The teams reached an expected compromise, agreeing to 'radical changes' for next year in exchange for permission to see out the rest of this season with active suspension and traction control. Details of the 1994 regulations could be finalised within the next 48 hours.
Bernie Ecclestone, the president of the Forumla One Constructors' Association and a vice-president of Fisa, the ruling body, said the pact would be rubber- stamped, rendering any appeal or protest following the recent world council edict unnecessary. 'Everyone has made a compromise,' he said. 'Everyone has given up something. Frank Williams, chief among the objectors to the stripping of technological aids, said: 'Nothing has been rubber stamped for '94, but we can go on using everything for this year.'
Meanwhile, Hill's bold appeal was perhaps a measure of his emerging stature and self-confidence. His near-miss at Silverstone a fortnight ago left him 'infuriated' yet fortified in spirit and stimulated in ambition. More than half-way through his first full season in Formula One, Hill approaches Sunday's German Grand Prix here full of positive intent.
He said he and Williams had been involved in 'loose negotiations' for next year but clearly he senses the moment has arrived to press his claims. 'It is still early days but I have to think about my career,' he argued. 'It would be a shame if, having given me the opportunity to grow, he didn't sign me up.'
Hill talks a good case. More importantly, he drives a good race. If he delivered his maiden win here, his prospects would be all the brighter. This is a power circuit and, although the home idol, Michael Schumacher, might run a strong third in the Benetton-Ford, the contest proper ought to boil down to another in- house duel between Hill and Alain Prost, the world championship leader.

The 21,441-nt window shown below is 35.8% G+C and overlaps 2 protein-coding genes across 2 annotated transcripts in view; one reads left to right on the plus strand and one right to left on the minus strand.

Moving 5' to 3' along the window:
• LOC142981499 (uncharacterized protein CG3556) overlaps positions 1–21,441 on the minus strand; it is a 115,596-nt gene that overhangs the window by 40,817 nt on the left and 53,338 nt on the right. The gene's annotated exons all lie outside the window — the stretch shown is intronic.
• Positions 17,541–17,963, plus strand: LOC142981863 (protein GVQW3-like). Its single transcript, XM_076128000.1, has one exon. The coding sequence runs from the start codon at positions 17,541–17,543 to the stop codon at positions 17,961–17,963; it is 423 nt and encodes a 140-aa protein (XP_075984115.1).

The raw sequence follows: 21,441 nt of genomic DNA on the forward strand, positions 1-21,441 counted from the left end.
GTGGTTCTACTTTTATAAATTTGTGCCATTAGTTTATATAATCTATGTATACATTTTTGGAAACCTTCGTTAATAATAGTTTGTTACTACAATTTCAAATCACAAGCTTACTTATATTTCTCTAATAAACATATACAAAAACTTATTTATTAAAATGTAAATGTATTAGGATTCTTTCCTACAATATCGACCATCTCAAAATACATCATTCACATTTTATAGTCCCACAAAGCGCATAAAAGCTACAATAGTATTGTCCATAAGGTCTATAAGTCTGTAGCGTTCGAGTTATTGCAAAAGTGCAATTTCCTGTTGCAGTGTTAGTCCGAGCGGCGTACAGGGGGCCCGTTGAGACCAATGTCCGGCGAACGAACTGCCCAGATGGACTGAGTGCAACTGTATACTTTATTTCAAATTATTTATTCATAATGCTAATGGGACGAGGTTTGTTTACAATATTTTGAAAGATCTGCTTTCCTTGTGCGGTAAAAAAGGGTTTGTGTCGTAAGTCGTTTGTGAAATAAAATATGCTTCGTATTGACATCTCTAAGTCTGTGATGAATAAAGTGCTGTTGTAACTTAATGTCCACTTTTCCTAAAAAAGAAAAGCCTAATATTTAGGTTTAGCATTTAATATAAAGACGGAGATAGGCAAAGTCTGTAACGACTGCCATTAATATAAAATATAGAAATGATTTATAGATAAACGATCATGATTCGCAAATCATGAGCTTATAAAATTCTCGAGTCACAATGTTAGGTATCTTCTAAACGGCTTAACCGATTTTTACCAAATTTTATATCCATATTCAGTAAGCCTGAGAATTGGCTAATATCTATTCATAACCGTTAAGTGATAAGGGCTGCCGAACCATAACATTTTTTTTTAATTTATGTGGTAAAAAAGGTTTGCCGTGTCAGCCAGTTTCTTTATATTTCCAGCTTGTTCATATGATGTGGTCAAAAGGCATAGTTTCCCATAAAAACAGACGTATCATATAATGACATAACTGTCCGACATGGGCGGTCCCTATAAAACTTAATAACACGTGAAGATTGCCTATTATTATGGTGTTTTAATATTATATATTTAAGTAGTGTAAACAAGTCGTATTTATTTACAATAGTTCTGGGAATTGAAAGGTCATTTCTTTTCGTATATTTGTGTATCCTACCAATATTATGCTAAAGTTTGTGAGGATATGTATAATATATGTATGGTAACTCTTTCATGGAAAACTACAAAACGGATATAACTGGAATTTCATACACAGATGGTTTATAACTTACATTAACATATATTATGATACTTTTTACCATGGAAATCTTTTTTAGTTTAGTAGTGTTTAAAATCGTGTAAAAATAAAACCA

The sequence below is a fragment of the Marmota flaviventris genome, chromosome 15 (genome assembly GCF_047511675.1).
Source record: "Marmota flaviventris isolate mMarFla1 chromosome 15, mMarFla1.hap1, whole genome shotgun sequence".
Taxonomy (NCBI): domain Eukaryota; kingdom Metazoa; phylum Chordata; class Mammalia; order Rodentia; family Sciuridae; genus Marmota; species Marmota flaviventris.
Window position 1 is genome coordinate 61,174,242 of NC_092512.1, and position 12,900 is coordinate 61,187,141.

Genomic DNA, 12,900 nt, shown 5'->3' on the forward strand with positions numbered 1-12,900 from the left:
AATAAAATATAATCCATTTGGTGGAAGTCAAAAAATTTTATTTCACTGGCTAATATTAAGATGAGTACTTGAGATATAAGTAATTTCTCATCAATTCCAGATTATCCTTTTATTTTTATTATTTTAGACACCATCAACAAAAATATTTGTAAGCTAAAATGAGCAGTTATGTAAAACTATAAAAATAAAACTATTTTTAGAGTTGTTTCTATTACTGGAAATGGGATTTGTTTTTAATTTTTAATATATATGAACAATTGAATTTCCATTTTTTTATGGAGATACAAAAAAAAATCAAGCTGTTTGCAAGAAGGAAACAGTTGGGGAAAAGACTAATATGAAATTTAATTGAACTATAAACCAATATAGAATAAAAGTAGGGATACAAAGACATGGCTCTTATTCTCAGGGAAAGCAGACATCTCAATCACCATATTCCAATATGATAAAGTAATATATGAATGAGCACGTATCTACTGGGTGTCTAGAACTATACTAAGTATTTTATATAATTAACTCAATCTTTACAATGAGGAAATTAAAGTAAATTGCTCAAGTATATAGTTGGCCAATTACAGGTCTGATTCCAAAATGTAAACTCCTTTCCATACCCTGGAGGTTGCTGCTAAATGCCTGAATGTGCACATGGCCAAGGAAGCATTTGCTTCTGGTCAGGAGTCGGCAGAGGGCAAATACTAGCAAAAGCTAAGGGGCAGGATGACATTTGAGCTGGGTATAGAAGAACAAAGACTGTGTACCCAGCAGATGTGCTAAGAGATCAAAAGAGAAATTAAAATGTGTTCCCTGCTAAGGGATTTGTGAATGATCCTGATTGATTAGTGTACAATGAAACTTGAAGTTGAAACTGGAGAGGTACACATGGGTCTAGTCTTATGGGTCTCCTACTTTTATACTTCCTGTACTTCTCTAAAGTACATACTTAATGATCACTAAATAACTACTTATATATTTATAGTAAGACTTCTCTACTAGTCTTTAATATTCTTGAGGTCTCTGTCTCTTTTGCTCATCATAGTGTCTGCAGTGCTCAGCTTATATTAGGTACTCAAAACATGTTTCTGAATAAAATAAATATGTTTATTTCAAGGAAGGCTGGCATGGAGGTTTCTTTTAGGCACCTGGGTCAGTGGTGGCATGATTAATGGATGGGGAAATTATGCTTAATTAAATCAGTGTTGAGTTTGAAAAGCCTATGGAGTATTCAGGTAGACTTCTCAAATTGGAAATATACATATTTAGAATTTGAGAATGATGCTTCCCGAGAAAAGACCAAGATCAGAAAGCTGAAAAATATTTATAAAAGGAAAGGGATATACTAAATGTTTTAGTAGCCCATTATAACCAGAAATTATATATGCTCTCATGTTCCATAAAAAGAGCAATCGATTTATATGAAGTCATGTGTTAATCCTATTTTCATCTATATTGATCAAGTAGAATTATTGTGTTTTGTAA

Hill's objective is to finish second in the standings, which means he must overtake Schumacher and Ayrton Senna, of McLaren-Ford, in the remaining seven races. To achieve that he requires the freedom to race - as he apparently had at Silverstone - and again he felt sufficiently self-assured to publicly request similar licence here. 'I want to be able to run and compete on equal terms,' he said.
Previous visits here have proved unproductive for Hill and he could be excused for adding his voice to those who dismiss the circuit as uninspiring. He, however, begs to differ: 'There is a certain crazy thrill about travelling at more than 200mph down a narrow road with trees on either side. You do feel you are riding a bullet.'Reuse content